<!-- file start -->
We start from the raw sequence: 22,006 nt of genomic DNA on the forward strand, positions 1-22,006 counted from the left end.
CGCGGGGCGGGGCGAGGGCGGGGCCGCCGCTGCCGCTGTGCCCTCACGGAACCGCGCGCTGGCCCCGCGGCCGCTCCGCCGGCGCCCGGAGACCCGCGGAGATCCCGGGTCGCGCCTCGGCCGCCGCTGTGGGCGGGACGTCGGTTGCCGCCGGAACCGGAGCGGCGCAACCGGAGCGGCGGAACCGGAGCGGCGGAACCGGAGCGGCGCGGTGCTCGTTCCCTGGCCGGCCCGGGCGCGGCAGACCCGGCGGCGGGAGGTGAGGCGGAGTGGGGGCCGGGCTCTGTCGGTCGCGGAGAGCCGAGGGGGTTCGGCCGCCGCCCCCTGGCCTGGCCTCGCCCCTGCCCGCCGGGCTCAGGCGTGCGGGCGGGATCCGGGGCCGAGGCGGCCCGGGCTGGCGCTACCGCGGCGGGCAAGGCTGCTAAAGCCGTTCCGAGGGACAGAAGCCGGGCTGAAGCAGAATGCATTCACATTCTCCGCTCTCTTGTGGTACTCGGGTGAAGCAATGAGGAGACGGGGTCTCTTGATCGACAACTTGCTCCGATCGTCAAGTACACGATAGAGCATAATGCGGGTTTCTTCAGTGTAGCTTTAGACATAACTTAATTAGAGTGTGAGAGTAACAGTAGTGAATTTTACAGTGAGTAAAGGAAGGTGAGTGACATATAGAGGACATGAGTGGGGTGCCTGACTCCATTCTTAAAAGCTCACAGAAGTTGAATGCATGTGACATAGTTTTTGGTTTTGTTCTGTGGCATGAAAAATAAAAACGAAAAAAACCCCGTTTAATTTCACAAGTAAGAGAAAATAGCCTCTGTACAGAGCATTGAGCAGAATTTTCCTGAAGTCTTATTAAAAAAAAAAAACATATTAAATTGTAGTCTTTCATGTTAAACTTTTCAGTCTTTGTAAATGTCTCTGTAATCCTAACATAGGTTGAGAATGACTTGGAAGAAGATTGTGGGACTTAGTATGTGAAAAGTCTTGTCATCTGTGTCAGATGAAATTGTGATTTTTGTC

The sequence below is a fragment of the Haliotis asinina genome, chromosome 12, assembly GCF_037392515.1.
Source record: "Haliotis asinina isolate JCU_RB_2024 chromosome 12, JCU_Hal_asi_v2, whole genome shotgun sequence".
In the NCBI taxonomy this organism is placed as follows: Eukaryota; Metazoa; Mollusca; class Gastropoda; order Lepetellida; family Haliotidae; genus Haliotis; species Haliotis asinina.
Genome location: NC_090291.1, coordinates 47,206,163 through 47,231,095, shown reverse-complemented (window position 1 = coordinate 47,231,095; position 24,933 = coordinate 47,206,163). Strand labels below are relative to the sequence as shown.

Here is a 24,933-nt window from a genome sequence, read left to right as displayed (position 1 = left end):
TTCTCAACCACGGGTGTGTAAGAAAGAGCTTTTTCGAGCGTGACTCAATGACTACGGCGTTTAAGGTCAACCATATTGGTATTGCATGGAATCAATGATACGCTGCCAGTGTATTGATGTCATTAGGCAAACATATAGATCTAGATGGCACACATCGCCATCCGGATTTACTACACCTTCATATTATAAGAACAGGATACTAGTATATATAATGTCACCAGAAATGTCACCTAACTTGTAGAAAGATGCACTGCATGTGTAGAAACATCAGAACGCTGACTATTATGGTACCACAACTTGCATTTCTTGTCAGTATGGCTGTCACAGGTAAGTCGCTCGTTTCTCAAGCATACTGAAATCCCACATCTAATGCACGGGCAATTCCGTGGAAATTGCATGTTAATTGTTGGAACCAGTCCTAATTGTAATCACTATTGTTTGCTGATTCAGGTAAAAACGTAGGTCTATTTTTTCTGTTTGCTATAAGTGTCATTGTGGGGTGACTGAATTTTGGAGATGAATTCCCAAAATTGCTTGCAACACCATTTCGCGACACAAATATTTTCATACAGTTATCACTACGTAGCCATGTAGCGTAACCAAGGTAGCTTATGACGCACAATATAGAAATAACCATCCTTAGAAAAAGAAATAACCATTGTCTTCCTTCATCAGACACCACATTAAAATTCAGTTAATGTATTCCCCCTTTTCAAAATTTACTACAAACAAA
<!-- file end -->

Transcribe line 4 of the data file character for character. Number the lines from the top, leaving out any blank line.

Source record: "Haliotis asinina isolate JCU_RB_2024 chromosome 12, JCU_Hal_asi_v2, whole genome shotgun sequence".